Public elementary and junior high schools in Shinjuku are operated by the Shinjuku City Board of Education. Public high schools are operated by the Tokyo Metropolitan Government Board of Education.
- Koishikawa Technical High School
- Ichigaya Commercial High School
- Shinjuku High School
- Shinjuku Yamabuki High School
- Toyama High School
Shinjuku operates several public libraries, including the Central Library (with the Children's Library), the Yotsuya Library, the Tsurumaki Library, Tsunohazu Library, the Nishi-Ochiai Library, the Toyama Library, the Kita-Shinjuku Library, the Okubo Library, and the Nakamachi Library. In addition there is a branch library, Branch Library of Central Library in the City Office, located in the city office.
There are several major hospitals located within the city limits.
- Keio University Hospital
- International Medical Center of Japan
- Social Insurance Chūō General Hospital
- Tokyo Medical University Hospital
- Tokyo Women's Medical University Hospital
- Tokyo Metropolitan Health and Medical Treatment Corporation Ohkubo Hospital
- National Printing Bureau Banknote and Postage Stamp Museum
- National Museum of Nature and Science, Shinjuku Branch
- Shinjuku Historical Museum
- Tokyo Fire Department Museum
Shinjuku has sister city agreements with several localities:
- Shinjuku City
- Shinjuku City
- Tokyo Special Wards Map
- History of Shinjuku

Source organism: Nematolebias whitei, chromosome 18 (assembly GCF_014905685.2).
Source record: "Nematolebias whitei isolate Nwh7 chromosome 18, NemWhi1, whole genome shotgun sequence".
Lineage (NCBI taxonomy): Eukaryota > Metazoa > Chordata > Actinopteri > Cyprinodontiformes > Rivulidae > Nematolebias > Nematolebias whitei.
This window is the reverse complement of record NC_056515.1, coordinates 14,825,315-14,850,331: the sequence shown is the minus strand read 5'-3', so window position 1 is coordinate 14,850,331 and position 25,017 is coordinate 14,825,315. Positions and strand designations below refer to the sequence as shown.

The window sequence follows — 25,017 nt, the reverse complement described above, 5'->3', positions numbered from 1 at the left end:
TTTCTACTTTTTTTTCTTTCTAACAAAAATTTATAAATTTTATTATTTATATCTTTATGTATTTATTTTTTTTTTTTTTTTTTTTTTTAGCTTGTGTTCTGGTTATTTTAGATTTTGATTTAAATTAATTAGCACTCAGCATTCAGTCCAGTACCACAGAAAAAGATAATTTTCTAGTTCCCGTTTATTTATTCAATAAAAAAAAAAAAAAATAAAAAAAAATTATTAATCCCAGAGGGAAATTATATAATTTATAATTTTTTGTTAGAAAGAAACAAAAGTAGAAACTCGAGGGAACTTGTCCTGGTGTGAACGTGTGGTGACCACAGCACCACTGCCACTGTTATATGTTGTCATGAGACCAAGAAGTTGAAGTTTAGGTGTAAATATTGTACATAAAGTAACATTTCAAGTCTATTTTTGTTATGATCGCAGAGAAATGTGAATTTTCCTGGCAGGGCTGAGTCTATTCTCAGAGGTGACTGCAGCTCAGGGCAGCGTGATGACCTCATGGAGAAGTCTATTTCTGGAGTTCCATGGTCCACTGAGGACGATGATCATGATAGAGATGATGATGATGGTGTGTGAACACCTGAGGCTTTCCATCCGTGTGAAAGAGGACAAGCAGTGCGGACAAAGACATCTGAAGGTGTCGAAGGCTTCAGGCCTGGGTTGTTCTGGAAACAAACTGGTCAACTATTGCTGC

- Ichikawa, 2003
- 1964 Summer Olympics official report. Volume 2. Part 1. p. 74.
- "Head Office & Japanese Facilities." Seiko Epson. Retrieved on January 13, 2009.
- "会社概要." Yoshinoya. Retrieved on February 25, 2010.
- "Company Info." H.I.S. Retrieved on March 11, 2010.
- "." Fuji Heavy Industries and Subaru.
- "Corporate Data." Taisei Corporation. Retrieved on February 20, 2012. "Head Office 1-25-1, Nishi-Shinjuku, Shinjuku-ku, Tokyo 163-0606"
- "Home." Enoki Films. Retrieved on March 23, 2014. "Enoki Bldg., No. 2, 1-30-10 Shinjuku, Shinjuku-ku, Tokyo 160-0022 Japan"
- "Headquarter." Jorduan. Retrieved on January 7, 2011. "ZIP 160-0022 2-1-9 Shinjuku, Shinjuku-ku, Tokyo, Japan" (map)
- "Company Profile." Nissin Foods. Retrieved on August 15, 2009.
- "会社概要." Airtransse. Retrieved on May 20, 2009.
- "会社情報." Shinchosha. Retrieved on June 17, 2011. "〒162-8711 東京都新宿区矢来町71"
- "会社概要." Futabasha. Retrieved on January 7, 2011. "所在地 〒162-8540 東京都新宿区東五軒町3-28" (GIF map of location) (PDF of location)
- Tokyo Metropolitan Government, governor's office: About Tokyo's prefectural capital (Japanese)
- Friendship cities
- Shinjuku Ward Office, History of Shinjuku
- Hiroo Ichikawa "Reconstructing Tokyo: The Attempt to Transform a Metropolis" in C. Hein, J.M. Diefendorf, and I. Yorifusa (Eds.) (2003). Building Urban Japan after 1945. New York: Palgrave.
|Wikimedia Commons has media related to Shinjuku, Tokyo.|
- Shinjuku City official website (Japanese)
- Shinjuku City official website (English)
- Shinjuku travel guide from Wikivoyage (English)
- Shinjuku Architecture and Map